The Great Famine-Genocide in Soviet Ukraine (Holodomor)

  back    
PULITIZER PRIZE: US PAPERS PAY THE PRICE FOR CONFUSING FACT AND FICTION
Rocked by scandals and heightened mistrust, newsrooms have had little to celebrate over the past 12 months
  

In Pulitzer Alley, one gold-framed plaque has been taken down for what the New York Times calls "restoration". It honours Walter Duranty, a 1932 winner. But, after a series of complaints, the citation will be amended, to note questions about his failure to cover the famine in the Soviet Union that year

 

By Holly Yeager, Financial Times
London, UK, Monday, April 5, 2004

The newsroom celebrations for Monday's Pulitzer Prize announcement will mark the end of a fraught year for the US newspaper industry, as publications large and small have struggled with questions of credibility and heightened mistrust.

This crisis of confidence was not in the air a year ago, when The New York Times toasted its latest winner of journalism's most prestigious prize and prepared to add his picture to Pulitzer Alley - a winding corridor on the 14th floor of the paper's headquarters.

Press gang: Washington Post staff celebrating winning last year's Pulitizer Prize for best international reporting
(Click on image to enlarge it)

Neither was the departure of Howell Raines, himself a Pulitzer winner. He stepped down as executive editor last June, along with his second-in-command, after revelations that Jayson Blair, a young reporter, had fabricated stories, prompting a broader examination of the Raines era.

In a lengthy, and at times bitter article in the May issue of The Atlantic Monthly, Mr Raines writes that he had hoped to get the paper "off its glide path toward irrelevance".

But his critics say recent changes in American journalism reflect a desperation to hold on to readers against a background of an 8m copy decline in US daily newspaper circulation over the past 20 years and increased competition from television and the internet. Those forces have created a culture that rewards flashy writing, prize-winners, and reporters eager to plug their stories on television.

The declaration of a mistrial on Friday in the six-month trial of ex-Tyco executives Dennis Kozlowski and Mark Swartz has been partly blamed on decisions by the Wall Street Journal's online edition and the New York Post to print the name of a juror who was later threatened. Instances of plagiarism and fabrication have been reported from Connecticut to Chicago, from Washington to Georgia.

Most recently, USA Today, the nation's biggest paper, said it had strong evidence that Jack Kelley, a former foreign correspondent, had faked parts of at least eight big stories, including one that made him a Pulitzer finalist in 2002.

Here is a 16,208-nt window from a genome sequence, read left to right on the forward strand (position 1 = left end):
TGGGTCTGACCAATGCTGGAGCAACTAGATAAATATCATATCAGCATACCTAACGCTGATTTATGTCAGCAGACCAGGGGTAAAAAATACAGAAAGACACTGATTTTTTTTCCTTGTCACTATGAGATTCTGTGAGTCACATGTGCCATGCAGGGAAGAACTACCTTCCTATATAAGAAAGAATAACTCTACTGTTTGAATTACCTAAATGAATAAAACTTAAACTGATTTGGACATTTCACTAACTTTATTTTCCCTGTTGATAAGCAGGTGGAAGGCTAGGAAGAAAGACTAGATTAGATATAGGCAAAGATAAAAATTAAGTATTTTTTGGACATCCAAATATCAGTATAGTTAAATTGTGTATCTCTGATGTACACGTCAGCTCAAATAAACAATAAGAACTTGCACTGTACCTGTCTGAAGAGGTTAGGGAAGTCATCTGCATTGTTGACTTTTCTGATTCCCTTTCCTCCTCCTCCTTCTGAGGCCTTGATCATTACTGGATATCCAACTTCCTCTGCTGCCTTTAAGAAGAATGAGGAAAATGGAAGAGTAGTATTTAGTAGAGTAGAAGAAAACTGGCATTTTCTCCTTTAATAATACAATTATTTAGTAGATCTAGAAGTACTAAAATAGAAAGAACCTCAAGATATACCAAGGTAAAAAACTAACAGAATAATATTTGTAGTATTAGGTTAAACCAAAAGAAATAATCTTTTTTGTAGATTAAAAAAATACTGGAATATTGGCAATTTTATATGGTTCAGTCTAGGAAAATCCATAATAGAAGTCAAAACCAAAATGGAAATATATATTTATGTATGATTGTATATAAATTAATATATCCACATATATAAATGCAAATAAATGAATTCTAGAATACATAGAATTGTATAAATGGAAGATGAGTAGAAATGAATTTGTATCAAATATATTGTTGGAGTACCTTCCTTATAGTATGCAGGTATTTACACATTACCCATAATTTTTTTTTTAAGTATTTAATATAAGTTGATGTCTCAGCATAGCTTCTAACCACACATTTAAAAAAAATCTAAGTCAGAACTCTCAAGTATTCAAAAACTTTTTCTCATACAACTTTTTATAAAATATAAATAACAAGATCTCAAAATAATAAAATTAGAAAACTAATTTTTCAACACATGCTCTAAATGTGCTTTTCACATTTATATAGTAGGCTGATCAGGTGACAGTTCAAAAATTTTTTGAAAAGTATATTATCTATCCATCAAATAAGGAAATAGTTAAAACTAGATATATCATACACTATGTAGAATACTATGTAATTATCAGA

"Jayson Blair and Jack Kelley are the poster children of plagiarists and fabulists," says Robert Rivard, editor of the San Antonio Express-News, who helped uncover Mr Blair's cheating. But, as he wrote last week: "What once appeared to be isolated incidents are now proving to be a larger pattern of fraud."

In an editorial last week, the Hartford Courant in Connecticut - which suspended a sports reporter for plagiarism and stopped using a food writer for the same reason - expressed sadness over the USA Today revelations, adding that recent plagiarism incidents "point to a disturbing blurring of the lines between entertainment and factual reporting that should trigger renewed efforts at self-policing".

Several suggestions to fix the problem have emerged. These include the establishment of fact-checking teams to perform random audits of stories, and stronger efforts to keep known plagiarists from being hired elsewhere. The New York Times has changed its policies on bylines and datelines, and hired a standards editor and a public editor, to deal with readers' concerns.

But there are signs that the scandals have had a bigger effect inside newsrooms than outside, where public attitudes towards the press have been declining for two decades. A survey last July by the Pew Research Center for the People and the Press found the public's ratings of the press unchanged by The New York Times scandal. Overall, 56 per cent said media stories were often inaccurate and 62 per cent said the press generally tried to cover up its mistakes rather than admitting them.

Press scandals are, sadly, nothing new. The most famous case before the recent incidents involved Janet Cooke, a Washington Post reporter who won a Pulitzer in 1981 for a story about an eight-year-old heroin addict who did not exist.

But Karen Hunter, reader representative at the Hartford newspaper, said she had only been contacted by a few readers about the two plagiarists identified at her paper. "It's more of a sin against writers," she said.

More often, readers complain about political bias, too little attention to their neighbourhoods, or inappropriate photographs - as they did last week when the paper printed a large front-page picture of the bodies of burned Americans dangling from a bridge in Iraq.

In Pulitzer Alley, one gold-framed plaque has been taken down for what the New York Times calls "restoration". It honours Walter Duranty, a 1932 winner. But, after a series of complaints, the citation will be amended, to note questions about his failure to cover the famine in the Soviet Union that year.


FOR PERSONAL AND ACADEMIC USE ONLY
 
 

  back